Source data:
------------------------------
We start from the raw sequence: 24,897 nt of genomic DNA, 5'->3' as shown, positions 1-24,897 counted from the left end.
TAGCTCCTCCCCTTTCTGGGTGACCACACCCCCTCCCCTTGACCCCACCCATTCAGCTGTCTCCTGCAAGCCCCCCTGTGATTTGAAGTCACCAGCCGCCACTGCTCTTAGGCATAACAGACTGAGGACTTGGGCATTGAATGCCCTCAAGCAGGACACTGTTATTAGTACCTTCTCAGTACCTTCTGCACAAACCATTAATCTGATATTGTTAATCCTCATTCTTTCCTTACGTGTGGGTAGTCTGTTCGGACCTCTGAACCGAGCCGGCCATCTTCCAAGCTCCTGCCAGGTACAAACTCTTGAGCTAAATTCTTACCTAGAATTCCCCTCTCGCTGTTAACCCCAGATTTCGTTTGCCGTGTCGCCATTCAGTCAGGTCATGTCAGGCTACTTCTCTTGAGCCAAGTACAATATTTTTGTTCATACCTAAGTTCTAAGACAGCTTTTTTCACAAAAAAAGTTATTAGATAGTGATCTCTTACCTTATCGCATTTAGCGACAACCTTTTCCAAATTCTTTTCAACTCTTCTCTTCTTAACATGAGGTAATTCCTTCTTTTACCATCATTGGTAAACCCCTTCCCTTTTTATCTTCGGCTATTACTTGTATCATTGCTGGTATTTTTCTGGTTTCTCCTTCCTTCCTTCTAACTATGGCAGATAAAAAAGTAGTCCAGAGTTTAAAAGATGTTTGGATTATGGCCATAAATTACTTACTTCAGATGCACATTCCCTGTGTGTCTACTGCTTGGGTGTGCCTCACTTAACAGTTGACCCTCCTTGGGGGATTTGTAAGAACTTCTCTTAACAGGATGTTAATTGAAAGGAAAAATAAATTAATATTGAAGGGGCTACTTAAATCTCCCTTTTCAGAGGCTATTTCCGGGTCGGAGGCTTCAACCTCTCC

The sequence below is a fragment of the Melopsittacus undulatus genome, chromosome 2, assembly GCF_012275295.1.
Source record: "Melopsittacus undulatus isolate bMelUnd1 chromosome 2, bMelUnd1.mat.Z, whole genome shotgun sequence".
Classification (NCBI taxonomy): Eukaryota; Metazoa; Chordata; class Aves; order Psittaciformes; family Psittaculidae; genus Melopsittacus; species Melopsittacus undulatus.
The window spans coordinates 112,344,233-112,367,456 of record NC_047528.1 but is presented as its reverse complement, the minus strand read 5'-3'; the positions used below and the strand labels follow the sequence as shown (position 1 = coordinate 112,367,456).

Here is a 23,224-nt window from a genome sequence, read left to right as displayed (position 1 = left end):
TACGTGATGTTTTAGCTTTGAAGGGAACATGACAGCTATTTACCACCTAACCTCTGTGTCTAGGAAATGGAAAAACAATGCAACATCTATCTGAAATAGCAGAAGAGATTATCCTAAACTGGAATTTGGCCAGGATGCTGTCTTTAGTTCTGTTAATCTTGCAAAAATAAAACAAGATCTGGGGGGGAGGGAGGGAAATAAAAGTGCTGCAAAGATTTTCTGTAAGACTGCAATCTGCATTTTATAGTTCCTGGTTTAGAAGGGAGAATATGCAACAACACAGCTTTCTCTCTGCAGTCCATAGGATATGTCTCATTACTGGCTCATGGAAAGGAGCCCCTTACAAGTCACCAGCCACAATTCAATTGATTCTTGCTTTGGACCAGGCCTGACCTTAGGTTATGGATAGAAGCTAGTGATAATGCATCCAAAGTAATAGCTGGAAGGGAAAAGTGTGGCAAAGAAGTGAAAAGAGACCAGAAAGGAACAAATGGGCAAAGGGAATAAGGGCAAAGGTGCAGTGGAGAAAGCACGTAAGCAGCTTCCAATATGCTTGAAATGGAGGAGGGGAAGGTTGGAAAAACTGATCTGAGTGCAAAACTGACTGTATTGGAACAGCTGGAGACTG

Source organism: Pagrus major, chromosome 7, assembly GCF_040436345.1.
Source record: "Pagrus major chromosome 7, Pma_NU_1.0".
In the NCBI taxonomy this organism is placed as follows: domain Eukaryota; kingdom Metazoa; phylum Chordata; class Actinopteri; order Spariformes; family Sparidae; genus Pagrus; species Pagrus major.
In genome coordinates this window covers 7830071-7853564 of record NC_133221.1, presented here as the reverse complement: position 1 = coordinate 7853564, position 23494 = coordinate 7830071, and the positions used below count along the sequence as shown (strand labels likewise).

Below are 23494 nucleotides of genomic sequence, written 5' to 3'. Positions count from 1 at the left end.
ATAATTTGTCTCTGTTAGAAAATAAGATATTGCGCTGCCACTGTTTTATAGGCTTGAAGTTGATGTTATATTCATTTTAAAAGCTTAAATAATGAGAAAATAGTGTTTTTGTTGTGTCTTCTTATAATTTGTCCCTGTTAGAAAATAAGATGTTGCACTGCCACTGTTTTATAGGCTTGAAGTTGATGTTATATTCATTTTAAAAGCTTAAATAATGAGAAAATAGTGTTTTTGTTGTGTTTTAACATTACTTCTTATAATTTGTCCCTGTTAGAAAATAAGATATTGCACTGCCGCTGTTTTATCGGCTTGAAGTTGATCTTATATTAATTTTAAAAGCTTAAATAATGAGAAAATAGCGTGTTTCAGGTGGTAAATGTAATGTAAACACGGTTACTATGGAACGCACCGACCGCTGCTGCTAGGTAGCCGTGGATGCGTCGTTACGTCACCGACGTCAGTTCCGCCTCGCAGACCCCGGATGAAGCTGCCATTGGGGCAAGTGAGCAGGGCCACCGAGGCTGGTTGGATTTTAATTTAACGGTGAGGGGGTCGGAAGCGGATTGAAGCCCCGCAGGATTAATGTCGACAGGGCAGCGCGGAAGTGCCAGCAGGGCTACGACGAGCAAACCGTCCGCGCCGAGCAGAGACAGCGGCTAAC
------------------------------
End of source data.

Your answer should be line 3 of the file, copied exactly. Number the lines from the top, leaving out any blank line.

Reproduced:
The sequence below is a fragment of the Melopsittacus undulatus genome, chromosome 2, assembly GCF_012275295.1.